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How To Determine The Perfect Career For You

career direction how to decide what you want to do in life tips for finding the perfect career for you

If you are feeling unfulfilled and craving a change in your career, follow these 5 strategies to identify what your future should look like. It can be challenging to figure out your purpose, discover what lights you up, and build a life around your passions. These simple steps are a great starting point for discovering your purpose in life and changing your career so that you can create more happiness, fulfillment, and success for yourself.


As humans, we really struggle with thinking outside of the box… perhaps because venturing too far from the cave used to mean you’d get eaten by a tiger. But these days, the consequences for dreaming big are actually pretty inconsequential.

Yet we don’t do it.

Naturally, we base our thoughts and predictions on our past experiences.

If I’ve been great at baseball for the past 10 years, I can see myself being great at baseball for the next 10 too, but I can’t fathom that I’ll be a pro at kite surfing.

The same is true in our careers. If we’ve spent 15 years in project management, most of us will never become fitness trainers, or sales people, or non profit leaders, even if we wanted to. We tend to hold on to the limiting belief that “what I have done is all I can do.’

Unfortunately, thinking from the perspective of your past won’t get you where you need to go if you are not fulfilled with your current situation.

If you always do what you’ve always done, you’ll always get what you’ve always gotten.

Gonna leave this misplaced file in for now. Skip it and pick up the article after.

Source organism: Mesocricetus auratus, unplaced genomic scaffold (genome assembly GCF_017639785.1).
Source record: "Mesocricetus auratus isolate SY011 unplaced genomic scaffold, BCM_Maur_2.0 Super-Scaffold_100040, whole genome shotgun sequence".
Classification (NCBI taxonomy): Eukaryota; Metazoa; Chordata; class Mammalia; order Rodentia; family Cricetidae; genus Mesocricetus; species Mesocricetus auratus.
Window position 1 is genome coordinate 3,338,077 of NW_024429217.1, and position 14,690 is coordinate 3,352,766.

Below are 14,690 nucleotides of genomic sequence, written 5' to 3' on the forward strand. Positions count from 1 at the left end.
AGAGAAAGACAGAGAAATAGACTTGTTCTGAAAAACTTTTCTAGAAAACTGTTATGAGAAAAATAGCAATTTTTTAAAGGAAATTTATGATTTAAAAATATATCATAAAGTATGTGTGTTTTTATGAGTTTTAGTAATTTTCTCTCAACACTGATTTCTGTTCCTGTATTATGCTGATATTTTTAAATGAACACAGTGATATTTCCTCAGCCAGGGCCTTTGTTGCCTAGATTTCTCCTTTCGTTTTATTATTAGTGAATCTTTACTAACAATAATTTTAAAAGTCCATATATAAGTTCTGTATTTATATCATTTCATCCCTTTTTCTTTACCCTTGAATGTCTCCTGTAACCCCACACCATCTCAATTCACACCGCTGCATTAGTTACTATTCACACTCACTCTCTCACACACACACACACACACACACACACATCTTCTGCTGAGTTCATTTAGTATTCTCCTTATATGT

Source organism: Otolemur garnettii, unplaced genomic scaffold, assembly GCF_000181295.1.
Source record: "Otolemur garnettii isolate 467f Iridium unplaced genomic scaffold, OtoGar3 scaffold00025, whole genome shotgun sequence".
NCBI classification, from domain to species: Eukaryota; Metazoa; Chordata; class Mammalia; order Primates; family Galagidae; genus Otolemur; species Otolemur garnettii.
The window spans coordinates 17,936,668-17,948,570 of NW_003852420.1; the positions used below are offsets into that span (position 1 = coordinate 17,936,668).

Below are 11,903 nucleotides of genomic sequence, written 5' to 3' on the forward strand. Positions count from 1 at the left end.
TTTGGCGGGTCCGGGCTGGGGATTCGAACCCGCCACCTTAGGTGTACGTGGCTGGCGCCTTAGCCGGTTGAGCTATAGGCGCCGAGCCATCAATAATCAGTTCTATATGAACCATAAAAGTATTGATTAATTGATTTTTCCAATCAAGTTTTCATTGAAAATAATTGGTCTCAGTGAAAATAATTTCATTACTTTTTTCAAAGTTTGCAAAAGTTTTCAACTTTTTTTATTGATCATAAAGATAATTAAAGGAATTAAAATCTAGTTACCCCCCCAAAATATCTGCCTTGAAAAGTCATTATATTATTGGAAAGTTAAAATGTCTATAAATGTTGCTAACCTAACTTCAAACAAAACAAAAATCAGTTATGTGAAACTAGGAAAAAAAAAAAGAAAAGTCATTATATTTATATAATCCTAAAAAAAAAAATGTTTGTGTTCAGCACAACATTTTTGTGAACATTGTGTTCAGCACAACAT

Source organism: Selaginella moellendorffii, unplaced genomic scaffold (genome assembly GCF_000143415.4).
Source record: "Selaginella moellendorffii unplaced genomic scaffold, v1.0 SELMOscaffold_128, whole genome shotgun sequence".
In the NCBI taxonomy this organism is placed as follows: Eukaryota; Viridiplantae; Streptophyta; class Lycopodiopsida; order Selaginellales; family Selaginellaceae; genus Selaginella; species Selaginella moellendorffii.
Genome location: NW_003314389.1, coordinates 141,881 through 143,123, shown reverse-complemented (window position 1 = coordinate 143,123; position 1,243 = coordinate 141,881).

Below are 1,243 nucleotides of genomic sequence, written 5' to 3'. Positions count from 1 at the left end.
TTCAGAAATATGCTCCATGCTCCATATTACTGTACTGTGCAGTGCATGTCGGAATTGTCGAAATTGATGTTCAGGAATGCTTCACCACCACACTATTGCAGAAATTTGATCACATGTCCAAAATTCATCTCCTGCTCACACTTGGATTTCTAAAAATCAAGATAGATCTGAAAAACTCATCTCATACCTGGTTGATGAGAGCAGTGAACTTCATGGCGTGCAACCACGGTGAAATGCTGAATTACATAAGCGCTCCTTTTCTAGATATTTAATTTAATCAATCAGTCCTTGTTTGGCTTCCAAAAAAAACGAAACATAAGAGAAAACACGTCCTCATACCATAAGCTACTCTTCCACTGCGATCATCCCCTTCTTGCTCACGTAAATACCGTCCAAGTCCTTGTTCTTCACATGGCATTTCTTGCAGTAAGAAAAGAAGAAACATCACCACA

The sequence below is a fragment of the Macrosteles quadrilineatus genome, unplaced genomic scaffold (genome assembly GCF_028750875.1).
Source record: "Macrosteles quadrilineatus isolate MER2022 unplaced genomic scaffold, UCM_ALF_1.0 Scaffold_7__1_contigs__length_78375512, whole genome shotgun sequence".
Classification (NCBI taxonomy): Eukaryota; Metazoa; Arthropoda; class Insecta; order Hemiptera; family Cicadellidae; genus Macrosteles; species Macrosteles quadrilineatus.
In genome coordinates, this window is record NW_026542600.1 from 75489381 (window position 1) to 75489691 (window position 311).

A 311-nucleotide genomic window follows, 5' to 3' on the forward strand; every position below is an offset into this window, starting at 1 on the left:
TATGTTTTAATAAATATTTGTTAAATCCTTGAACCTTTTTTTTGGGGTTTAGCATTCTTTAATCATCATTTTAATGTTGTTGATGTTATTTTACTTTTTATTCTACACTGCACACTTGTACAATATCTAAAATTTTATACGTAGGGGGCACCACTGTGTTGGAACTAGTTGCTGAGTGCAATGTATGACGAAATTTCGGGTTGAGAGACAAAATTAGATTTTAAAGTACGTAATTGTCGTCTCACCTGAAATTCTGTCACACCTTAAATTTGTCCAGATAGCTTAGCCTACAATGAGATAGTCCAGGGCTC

TONY ROBBINS

When I was trapped in a crappy corporate job, I never dreamed of venturing into entrepreneurship. No one in my family had their own business, and I was always taught to get a stable job and stay there, even if it sucked your soul dry.

In the midst of my quarter-life crisis, I stumbled across Chris Guillebeau’s book Born For This and appreciated the strategies he presented for changing direction in your career. Today, I want to share with you how you can pivot to align your job with your values and strengths. So, if you’re feeling stuck in a job that is draining you, read on for 5 simple tips to make a career change.

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1. Create your resume from the future

If you lived in your ideal world, 5, 10, 20 years from now, what would your resume say? Who would you be?

One of the psychological tricks we can play with our mind is to imagine a future in which we’ve already succeeded, and we have what we want. This gives our brain permission to see past the obstacles, and focus on the goal

This is the same strategy that I use daily in my morning routine. I write down my 10 biggest dreams as if they’ve already happened so that my brain can get to work coming up with ways to make my dreams a reality.

There are a couple of reasons why this is so powerful. First off, it forces you to get crystal clear on what you want. So often, we’ll live in a state of discontent, without pinpointing what exactly would allow us to live a life we love.

This strategy eliminates indecision and procrastination by forcing you to dream big, and think specifically.

Second, it flicks a switch in your brain whereby suddenly your new goal is possible. Building it into your vocabulary, getting it down on paper, putting it out into the universe, all makes it tangible, and thereby achievable.

If your goal is an undefined, arbitrary concept, that is never spoken, or always referred to as a ‘maybe, someday...’ then it will never be achieved.

Related post: The Ultimate Guide to Setting Goals and Achieving Personal Growth